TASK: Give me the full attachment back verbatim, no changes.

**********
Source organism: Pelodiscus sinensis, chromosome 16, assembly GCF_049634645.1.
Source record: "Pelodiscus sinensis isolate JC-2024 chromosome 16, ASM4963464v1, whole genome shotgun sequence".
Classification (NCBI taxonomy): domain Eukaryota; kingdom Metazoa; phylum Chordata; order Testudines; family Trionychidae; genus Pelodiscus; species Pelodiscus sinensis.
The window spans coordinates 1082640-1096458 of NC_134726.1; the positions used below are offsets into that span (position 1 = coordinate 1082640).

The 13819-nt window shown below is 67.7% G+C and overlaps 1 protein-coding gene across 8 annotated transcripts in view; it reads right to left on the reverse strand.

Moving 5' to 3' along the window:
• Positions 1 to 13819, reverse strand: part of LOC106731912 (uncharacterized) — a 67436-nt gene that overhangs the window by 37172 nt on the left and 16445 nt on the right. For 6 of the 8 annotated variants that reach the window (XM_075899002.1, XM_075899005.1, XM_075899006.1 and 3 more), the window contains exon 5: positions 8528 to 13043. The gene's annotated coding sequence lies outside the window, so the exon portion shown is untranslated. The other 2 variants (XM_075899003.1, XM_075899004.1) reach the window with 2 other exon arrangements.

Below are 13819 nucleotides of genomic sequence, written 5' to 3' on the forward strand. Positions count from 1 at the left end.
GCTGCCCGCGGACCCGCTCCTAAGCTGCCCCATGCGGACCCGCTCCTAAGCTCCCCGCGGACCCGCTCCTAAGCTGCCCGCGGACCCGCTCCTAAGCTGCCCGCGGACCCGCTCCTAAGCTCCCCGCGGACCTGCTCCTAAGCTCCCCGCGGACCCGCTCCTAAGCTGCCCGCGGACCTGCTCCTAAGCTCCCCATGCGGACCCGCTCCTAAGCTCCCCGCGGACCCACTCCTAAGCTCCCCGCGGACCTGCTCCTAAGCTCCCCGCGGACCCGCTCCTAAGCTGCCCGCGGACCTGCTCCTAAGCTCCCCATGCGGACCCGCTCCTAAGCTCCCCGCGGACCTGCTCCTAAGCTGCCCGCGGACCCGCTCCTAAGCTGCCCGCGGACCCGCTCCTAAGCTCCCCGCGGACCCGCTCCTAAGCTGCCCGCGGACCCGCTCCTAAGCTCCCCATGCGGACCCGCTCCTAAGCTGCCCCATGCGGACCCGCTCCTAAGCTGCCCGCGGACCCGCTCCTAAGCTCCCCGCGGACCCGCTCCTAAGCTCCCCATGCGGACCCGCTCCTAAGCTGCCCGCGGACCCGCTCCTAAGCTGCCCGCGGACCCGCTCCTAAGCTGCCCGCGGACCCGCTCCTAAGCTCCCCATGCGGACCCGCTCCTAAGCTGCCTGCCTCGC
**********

Source organism: Pelodiscus sinensis, chromosome 16, assembly GCF_049634645.1.
Source record: "Pelodiscus sinensis isolate JC-2024 chromosome 16, ASM4963464v1, whole genome shotgun sequence".
Classification (NCBI taxonomy): domain Eukaryota; kingdom Metazoa; phylum Chordata; order Testudines; family Trionychidae; genus Pelodiscus; species Pelodiscus sinensis.
The window spans coordinates 1082640-1096458 of NC_134726.1; the positions used below are offsets into that span (position 1 = coordinate 1082640).

The 13819-nt window shown below is 67.7% G+C and overlaps 1 protein-coding gene across 8 annotated transcripts in view; it reads right to left on the reverse strand.

Moving 5' to 3' along the window:
• Positions 1 to 13819, reverse strand: part of LOC106731912 (uncharacterized) — a 67436-nt gene that overhangs the window by 37172 nt on the left and 16445 nt on the right. For 6 of the 8 annotated variants that reach the window (XM_075899002.1, XM_075899005.1, XM_075899006.1 and 3 more), the window contains exon 5: positions 8528 to 13043. The gene's annotated coding sequence lies outside the window, so the exon portion shown is untranslated. The other 2 variants (XM_075899003.1, XM_075899004.1) reach the window with 2 other exon arrangements.

Below are 13819 nucleotides of genomic sequence, written 5' to 3' on the forward strand. Positions count from 1 at the left end.
GCTGCCCGCGGACCCGCTCCTAAGCTGCCCCATGCGGACCCGCTCCTAAGCTCCCCGCGGACCCGCTCCTAAGCTGCCCGCGGACCCGCTCCTAAGCTGCCCGCGGACCCGCTCCTAAGCTCCCCGCGGACCTGCTCCTAAGCTCCCCGCGGACCCGCTCCTAAGCTGCCCGCGGACCTGCTCCTAAGCTCCCCATGCGGACCCGCTCCTAAGCTCCCCGCGGACCCACTCCTAAGCTCCCCGCGGACCTGCTCCTAAGCTCCCCGCGGACCCGCTCCTAAGCTGCCCGCGGACCTGCTCCTAAGCTCCCCATGCGGACCCGCTCCTAAGCTCCCCGCGGACCTGCTCCTAAGCTGCCCGCGGACCCGCTCCTAAGCTGCCCGCGGACCCGCTCCTAAGCTCCCCGCGGACCCGCTCCTAAGCTGCCCGCGGACCCGCTCCTAAGCTCCCCATGCGGACCCGCTCCTAAGCTGCCCCATGCGGACCCGCTCCTAAGCTGCCCGCGGACCCGCTCCTAAGCTCCCCGCGGACCCGCTCCTAAGCTCCCCATGCGGACCCGCTCCTAAGCTGCCCGCGGACCCGCTCCTAAGCTGCCCGCGGACCCGCTCCTAAGCTGCCCGCGGACCCGCTCCTAAGCTCCCCATGCGGACCCGCTCCTAAGCTGCCTGCCTCGC